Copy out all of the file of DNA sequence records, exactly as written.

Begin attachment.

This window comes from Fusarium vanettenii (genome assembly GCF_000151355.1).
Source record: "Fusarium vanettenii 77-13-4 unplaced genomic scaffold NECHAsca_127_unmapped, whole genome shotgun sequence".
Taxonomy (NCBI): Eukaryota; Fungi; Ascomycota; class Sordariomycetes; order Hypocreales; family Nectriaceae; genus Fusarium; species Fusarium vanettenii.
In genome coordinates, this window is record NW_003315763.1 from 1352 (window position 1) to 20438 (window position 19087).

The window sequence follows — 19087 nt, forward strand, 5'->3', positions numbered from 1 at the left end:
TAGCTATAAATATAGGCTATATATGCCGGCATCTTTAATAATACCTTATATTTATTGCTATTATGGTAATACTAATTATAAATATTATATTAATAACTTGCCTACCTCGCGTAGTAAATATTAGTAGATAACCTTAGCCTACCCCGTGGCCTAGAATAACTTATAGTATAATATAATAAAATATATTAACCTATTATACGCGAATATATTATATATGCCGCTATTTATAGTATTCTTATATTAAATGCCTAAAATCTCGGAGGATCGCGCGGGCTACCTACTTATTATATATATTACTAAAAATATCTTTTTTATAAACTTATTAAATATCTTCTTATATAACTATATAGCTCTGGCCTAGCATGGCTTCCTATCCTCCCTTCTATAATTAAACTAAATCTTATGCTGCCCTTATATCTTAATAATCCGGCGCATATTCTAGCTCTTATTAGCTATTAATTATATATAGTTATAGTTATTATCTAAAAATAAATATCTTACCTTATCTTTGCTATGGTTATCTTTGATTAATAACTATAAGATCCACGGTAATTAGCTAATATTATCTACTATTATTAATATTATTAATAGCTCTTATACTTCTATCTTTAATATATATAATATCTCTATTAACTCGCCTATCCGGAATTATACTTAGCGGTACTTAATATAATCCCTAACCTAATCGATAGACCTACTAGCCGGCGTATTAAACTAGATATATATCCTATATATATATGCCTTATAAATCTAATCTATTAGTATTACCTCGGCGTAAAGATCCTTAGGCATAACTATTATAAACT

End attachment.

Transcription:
This window comes from Fusarium vanettenii (genome assembly GCF_000151355.1).
Source record: "Fusarium vanettenii 77-13-4 unplaced genomic scaffold NECHAsca_127_unmapped, whole genome shotgun sequence".
Taxonomy (NCBI): Eukaryota; Fungi; Ascomycota; class Sordariomycetes; order Hypocreales; family Nectriaceae; genus Fusarium; species Fusarium vanettenii.
In genome coordinates, this window is record NW_003315763.1 from 1352 (window position 1) to 20438 (window position 19087).

The window sequence follows — 19087 nt, forward strand, 5'->3', positions numbered from 1 at the left end:
TAGCTATAAATATAGGCTATATATGCCGGCATCTTTAATAATACCTTATATTTATTGCTATTATGGTAATACTAATTATAAATATTATATTAATAACTTGCCTACCTCGCGTAGTAAATATTAGTAGATAACCTTAGCCTACCCCGTGGCCTAGAATAACTTATAGTATAATATAATAAAATATATTAACCTATTATACGCGAATATATTATATATGCCGCTATTTATAGTATTCTTATATTAAATGCCTAAAATCTCGGAGGATCGCGCGGGCTACCTACTTATTATATATATTACTAAAAATATCTTTTTTATAAACTTATTAAATATCTTCTTATATAACTATATAGCTCTGGCCTAGCATGGCTTCCTATCCTCCCTTCTATAATTAAACTAAATCTTATGCTGCCCTTATATCTTAATAATCCGGCGCATATTCTAGCTCTTATTAGCTATTAATTATATATAGTTATAGTTATTATCTAAAAATAAATATCTTACCTTATCTTTGCTATGGTTATCTTTGATTAATAACTATAAGATCCACGGTAATTAGCTAATATTATCTACTATTATTAATATTATTAATAGCTCTTATACTTCTATCTTTAATATATATAATATCTCTATTAACTCGCCTATCCGGAATTATACTTAGCGGTACTTAATATAATCCCTAACCTAATCGATAGACCTACTAGCCGGCGTATTAAACTAGATATATATCCTATATATATATGCCTTATAAATCTAATCTATTAGTATTACCTCGGCGTAAAGATCCTTAGGCATAACTATTATAAACT